Honeytraps warning under 'new Cold War'
Businessmen are being given a secret MI5 handbook to help them avoid being caught in "honeytraps" when working in Russia or China.
Some of the UK's biggest firms have received the booklet, which warns that getting drunk, gambling or womanising could see them targeted amid talk of a new Cold War.
It warns against "risky business" and lists "inappropriate activities" which even if they are not illegal can "have a lasting impact on you personally".
Published by the Centre for the Protection of National Infrastructure, which reports directly to MI5, the Smart Traveller booklet says substance abuse, excessive drinking, gambling, changing money on the black market, "flirtatious liaisons" and online dating could leave staff open to blackmail.
John Simpson, the BBC journalist, has revealed that he was targeted by a glamorous Czech spy during the Cold War, whilst Anna Chapman, the Russian spy, was married to a British man and said to have been on the brink of seducing a US congressman before her arrest.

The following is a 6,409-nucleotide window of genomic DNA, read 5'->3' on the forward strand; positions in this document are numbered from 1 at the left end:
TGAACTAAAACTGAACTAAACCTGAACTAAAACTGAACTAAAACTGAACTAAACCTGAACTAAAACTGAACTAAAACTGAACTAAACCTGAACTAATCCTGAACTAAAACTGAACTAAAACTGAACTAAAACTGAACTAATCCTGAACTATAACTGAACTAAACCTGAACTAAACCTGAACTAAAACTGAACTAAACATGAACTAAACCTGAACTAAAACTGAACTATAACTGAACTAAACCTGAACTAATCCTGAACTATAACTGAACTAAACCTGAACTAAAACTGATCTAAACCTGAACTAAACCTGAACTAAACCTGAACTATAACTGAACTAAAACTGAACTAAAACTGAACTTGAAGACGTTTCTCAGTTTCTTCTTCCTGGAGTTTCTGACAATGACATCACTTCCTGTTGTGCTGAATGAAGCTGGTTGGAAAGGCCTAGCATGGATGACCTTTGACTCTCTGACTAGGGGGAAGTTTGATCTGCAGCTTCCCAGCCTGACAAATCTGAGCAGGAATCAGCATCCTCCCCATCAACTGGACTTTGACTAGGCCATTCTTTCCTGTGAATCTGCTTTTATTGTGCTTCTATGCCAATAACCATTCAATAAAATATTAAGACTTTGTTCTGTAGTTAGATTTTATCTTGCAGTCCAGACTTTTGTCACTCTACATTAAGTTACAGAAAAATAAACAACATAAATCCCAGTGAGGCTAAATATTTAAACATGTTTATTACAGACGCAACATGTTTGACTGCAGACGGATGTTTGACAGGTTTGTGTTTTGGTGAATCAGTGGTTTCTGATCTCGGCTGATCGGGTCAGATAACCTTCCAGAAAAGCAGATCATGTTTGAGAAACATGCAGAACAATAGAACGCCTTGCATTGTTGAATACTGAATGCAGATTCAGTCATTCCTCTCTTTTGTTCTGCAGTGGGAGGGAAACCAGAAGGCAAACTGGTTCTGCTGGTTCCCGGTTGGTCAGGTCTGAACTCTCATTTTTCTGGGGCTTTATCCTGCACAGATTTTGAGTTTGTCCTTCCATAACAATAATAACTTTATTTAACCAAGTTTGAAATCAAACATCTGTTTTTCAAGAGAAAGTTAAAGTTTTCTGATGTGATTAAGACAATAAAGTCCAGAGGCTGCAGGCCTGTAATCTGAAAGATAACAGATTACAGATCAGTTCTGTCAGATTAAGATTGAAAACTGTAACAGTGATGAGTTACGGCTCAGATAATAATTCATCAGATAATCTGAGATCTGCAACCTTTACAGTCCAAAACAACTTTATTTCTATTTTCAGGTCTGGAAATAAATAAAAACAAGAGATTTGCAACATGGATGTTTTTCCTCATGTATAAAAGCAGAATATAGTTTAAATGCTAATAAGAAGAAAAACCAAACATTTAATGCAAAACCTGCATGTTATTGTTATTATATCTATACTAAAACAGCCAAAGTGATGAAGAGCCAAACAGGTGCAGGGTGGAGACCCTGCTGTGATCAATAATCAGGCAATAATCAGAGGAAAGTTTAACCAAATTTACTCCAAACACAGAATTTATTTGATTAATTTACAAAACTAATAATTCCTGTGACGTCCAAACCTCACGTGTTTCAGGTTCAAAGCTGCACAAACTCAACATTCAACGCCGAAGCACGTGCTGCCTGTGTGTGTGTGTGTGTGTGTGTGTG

Distributed to companies that do a lot of work overseas, particularly in Russia of China, the booklet warns that if they have sensitive assets, firms are "more at risk of espionage, intellectual property theft and a range of other threats".
Tips for avoiding falling victim to espionage include keeping electronic items in hand luggage so that they cannot be tampered with, turning off location services, avoiding public wifi and not posting updates about your location on social media. Whilst abroad, the booklet advises that travellers should try not to look "like a lost tourist".